Can a phone get a virus from opening an email on your phone?
Most email products (like Gmail) have an email scanning feature or virus scanner, which checks your emails for spam, viruses, and malware. So, you can’t get a virus from opening an email from your phone unless you click on a malicious link or attachment.
Avoid clicking on or downloading anything in the instances below:
- The email is from an email address you don’t recognize
- The email address contains spelling errors
- The email itself contains spelling errors
- The email address looks eerily similar to another company’s email address but with variations in the spelling
- The sender requests your personal information.
Phishing emails are not always blatantly suspicious. Sometimes, they can be so well-written that they have you second-guessing yourself or considering taking action. Learn how to spot sneaky and dangerous phishing emails. If unsure, ignore or block the sender and delete the email.
Can cell phones get viruses from websites?
Yes, your smartphone can get viruses when you visit certain websites. That’s why phishing emails and SMiShing campaigns contain links to websites with spyware and malicious code in the first place.
Once you enter the website, your phone is infected with a virus, and your personal information is compromised. That’s why you must avoid clicking on suspicious links at all costs.
Use Clario’s Safari and Chrome extensions to avoid malicious websites. Here’s how to download and use it.
What can viruses do to your phone?
Viruses infect your apps and files and can have the following effects on your phone:
- Cause your files and apps to function suspiciously or erratically, like causing them to crash
- Cause your files and apps to be deleted
- Slow down your phone’s performance
- Stop your phone from working completely
- Take over your phone
- Infect your phone with ransomware
- Consume more data than usual, which could drain your battery faster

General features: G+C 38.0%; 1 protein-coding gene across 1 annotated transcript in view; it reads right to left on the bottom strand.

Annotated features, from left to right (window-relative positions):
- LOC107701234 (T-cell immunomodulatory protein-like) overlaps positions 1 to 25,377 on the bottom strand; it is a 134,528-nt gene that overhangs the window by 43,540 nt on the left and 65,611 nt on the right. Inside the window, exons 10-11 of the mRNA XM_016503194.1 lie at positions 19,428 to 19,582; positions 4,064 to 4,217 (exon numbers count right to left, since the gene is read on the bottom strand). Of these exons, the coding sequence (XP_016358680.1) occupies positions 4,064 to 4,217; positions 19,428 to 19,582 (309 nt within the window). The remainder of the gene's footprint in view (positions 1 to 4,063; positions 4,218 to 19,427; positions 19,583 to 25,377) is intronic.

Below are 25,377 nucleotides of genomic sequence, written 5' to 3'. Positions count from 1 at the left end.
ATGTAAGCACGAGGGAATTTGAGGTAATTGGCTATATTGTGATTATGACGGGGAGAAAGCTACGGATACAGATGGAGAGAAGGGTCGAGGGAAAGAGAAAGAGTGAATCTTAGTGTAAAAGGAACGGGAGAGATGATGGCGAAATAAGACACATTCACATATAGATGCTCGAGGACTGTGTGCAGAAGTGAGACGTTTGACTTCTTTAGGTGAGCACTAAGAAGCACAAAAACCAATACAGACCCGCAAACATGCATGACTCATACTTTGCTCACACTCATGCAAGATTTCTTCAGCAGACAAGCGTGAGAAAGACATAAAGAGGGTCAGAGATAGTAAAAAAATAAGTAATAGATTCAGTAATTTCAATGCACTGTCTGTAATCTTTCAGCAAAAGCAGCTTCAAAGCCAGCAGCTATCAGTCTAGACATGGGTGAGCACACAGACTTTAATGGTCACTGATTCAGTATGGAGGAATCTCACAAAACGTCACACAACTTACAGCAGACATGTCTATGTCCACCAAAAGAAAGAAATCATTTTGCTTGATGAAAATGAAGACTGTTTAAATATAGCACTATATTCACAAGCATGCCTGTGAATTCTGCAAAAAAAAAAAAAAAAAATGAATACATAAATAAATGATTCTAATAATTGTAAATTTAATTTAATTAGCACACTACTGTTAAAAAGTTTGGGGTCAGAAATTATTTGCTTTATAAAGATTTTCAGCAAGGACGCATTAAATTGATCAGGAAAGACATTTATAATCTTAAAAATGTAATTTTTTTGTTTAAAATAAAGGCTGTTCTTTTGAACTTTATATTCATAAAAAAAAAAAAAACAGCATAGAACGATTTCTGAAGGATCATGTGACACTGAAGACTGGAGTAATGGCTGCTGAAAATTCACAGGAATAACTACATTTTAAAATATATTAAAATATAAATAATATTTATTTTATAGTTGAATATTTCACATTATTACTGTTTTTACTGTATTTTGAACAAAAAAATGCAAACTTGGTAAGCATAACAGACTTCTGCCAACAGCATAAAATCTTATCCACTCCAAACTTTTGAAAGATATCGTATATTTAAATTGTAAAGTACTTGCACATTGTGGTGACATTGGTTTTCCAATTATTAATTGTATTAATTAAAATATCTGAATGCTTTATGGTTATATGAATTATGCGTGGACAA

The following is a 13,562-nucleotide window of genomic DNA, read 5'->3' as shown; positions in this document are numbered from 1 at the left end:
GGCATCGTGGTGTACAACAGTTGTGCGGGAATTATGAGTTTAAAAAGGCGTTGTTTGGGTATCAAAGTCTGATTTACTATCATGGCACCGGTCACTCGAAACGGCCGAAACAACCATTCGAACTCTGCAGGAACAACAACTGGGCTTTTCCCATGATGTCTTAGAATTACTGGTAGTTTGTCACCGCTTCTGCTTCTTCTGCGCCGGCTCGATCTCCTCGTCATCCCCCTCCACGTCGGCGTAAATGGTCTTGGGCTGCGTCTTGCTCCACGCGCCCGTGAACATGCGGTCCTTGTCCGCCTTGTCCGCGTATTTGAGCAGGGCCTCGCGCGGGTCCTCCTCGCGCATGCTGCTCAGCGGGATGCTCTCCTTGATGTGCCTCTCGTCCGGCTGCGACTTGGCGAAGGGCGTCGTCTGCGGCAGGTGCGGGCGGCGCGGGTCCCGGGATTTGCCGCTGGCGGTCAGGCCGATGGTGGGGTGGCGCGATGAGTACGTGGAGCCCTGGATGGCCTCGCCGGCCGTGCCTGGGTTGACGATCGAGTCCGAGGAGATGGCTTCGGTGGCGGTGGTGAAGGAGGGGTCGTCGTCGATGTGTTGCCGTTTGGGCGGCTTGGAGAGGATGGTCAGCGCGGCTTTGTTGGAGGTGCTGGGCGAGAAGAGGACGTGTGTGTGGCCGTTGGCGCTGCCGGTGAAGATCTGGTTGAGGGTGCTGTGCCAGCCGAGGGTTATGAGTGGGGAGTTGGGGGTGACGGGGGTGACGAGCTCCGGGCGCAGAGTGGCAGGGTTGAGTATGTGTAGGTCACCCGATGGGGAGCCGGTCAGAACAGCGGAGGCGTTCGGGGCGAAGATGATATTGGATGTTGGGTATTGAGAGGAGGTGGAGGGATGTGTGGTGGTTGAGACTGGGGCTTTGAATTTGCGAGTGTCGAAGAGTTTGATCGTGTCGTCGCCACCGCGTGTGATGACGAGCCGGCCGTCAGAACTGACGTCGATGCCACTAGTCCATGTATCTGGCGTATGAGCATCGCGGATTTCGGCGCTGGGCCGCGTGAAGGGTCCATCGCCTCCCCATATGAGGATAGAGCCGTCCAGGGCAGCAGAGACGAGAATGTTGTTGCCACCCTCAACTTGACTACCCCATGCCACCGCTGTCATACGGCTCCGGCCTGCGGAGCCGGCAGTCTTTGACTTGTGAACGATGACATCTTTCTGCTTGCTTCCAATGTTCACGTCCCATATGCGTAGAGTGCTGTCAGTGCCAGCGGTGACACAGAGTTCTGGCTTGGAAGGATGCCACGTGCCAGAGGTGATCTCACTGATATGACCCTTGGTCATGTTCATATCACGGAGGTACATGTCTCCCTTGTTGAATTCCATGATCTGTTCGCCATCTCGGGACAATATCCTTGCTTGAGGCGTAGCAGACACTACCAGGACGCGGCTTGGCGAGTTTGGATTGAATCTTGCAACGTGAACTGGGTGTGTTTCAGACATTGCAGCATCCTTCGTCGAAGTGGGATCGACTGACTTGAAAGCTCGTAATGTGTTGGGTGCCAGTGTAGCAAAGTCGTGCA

- Spam you with ads
- Cause you to receive suspicious text messages
- Record your calls and login credentials.
Is either Apple or Android more secure?
The answer isn’t straightforward. Both Apple and Android have had their fair share of security issues, although they put measures in place to be more secure. Read more about which OS is more secure.
Viruses on Android phones
Android phones are generally considered to be less secure than iPhones, and for several reasons:
- Android is an open-source OS, which makes it vulnerable to viruses and malware
- Android users can download apps from outside the Google Play Store. Some of those apps can carry malware
- Google allows mobile manufacturers to customize the Android OS, which makes it difficult to guarantee the most secure version of the software.
Android phones can get malware, spyware, and other security threats. These are likely to come in the form of apps with malicious code. In some cases, dangerous apps can be downloaded from the Google Play Store. For example, in 2022, the Google Play Store saw nearly 10 million downloads of apps containing malware and adware.
Viruses on iPhones
While iPhone viruses are rare, they aren’t non-existent. iPhones are known to be more secure than Android phones and are, therefore, less prone to viruses and malware. However, it’s not uncommon for iPhones to get the following viruses:
- Phishing attacks
You’re more likely to get viruses if you use unsecured Wi-Fi networks or jailbreak your phone. Jail breaking your phone bypasses the manufacturer's built-in security restrictions, which makes it vulnerable to hacking. If you do this, you must use antivirus software around the clock to protect your phone from viruses and malware.
Learn how to remove viruses and malware from your iPhone in the event that it is infected.
Watch out for the signs
Now that we know your phone can get a virus, look out for the signs below to determine if it has one (or more):
- Your phone starts glitching or crashing
- Apps mysteriously appear or disappear from your phone
- Your mobile data is getting depleted at a faster rate
- Your phone’s battery gets drained often
- Your phone is overheating.
How to protect against phone viruses
As previously mentioned, the best way to protect your phone against viruses is using reliable cybersecurity software. Clario’s Antivirus protection for Android is your best bet for keeping viruses out of your phone. This, in turn, helps to protect your personal information, which is every individual’s top priority.